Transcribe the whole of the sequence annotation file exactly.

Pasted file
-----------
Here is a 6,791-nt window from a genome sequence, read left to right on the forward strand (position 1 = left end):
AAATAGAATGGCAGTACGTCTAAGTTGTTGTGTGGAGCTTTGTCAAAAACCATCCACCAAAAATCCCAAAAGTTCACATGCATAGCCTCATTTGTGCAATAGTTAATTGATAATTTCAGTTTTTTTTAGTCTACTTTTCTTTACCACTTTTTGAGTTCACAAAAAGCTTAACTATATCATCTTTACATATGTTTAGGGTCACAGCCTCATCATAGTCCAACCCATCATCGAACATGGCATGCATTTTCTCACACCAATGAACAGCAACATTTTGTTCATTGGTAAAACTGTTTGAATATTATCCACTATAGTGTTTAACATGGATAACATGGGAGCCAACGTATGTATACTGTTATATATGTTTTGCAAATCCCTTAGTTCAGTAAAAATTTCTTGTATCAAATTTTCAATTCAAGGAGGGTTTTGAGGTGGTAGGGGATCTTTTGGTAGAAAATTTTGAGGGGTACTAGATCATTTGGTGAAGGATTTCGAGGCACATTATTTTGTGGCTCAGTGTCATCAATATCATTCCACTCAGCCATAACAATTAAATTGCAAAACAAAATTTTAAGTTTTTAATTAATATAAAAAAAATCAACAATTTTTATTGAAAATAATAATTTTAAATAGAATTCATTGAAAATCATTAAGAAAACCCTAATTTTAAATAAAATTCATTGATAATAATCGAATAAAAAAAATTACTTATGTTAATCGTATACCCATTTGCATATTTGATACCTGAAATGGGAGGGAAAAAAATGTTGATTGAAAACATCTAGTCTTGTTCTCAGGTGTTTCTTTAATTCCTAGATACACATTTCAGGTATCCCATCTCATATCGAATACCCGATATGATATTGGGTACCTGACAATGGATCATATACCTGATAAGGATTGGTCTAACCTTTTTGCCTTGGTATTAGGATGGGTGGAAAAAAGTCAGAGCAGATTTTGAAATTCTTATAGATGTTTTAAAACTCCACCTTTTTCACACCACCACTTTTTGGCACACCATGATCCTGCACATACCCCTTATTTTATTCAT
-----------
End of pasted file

Here is a 6,791-nt window from a genome sequence, read left to right on the forward strand (position 1 = left end):
AAATAGAATGGCAGTACGTCTAAGTTGTTGTGTGGAGCTTTGTCAAAAACCATCCACCAAAAATCCCAAAAGTTCACATGCATAGCCTCATTTGTGCAATAGTTAATTGATAATTTCAGTTTTTTTTAGTCTACTTTTCTTTACCACTTTTTGAGTTCACAAAAAGCTTAACTATATCATCTTTACATATGTTTAGGGTCACAGCCTCATCATAGTCCAACCCATCATCGAACATGGCATGCATTTTCTCACACCAATGAACAGCAACATTTTGTTCATTGGTAAAACTGTTTGAATATTATCCACTATAGTGTTTAACATGGATAACATGGGAGCCAACGTATGTATACTGTTATATATGTTTTGCAAATCCCTTAGTTCAGTAAAAATTTCTTGTATCAAATTTTCAATTCAAGGAGGGTTTTGAGGTGGTAGGGGATCTTTTGGTAGAAAATTTTGAGGGGTACTAGATCATTTGGTGAAGGATTTCGAGGCACATTATTTTGTGGCTCAGTGTCATCAATATCATTCCACTCAGCCATAACAATTAAATTGCAAAACAAAATTTTAAGTTTTTAATTAATATAAAAAAAATCAACAATTTTTATTGAAAATAATAATTTTAAATAGAATTCATTGAAAATCATTAAGAAAACCCTAATTTTAAATAAAATTCATTGATAATAATCGAATAAAAAAAATTACTTATGTTAATCGTATACCCATTTGCATATTTGATACCTGAAATGGGAGGGAAAAAAATGTTGATTGAAAACATCTAGTCTTGTTCTCAGGTGTTTCTTTAATTCCTAGATACACATTTCAGGTATCCCATCTCATATCGAATACCCGATATGATATTGGGTACCTGACAATGGATCATATACCTGATAAGGATTGGTCTAACCTTTTTGCCTTGGTATTAGGATGGGTGGAAAAAAGTCAGAGCAGATTTTGAAATTCTTATAGATGTTTTAAAACTCCACCTTTTTCACACCACCACTTTTTGGCACACCATGATCCTGCACATACCCCTTATTTTATTCAT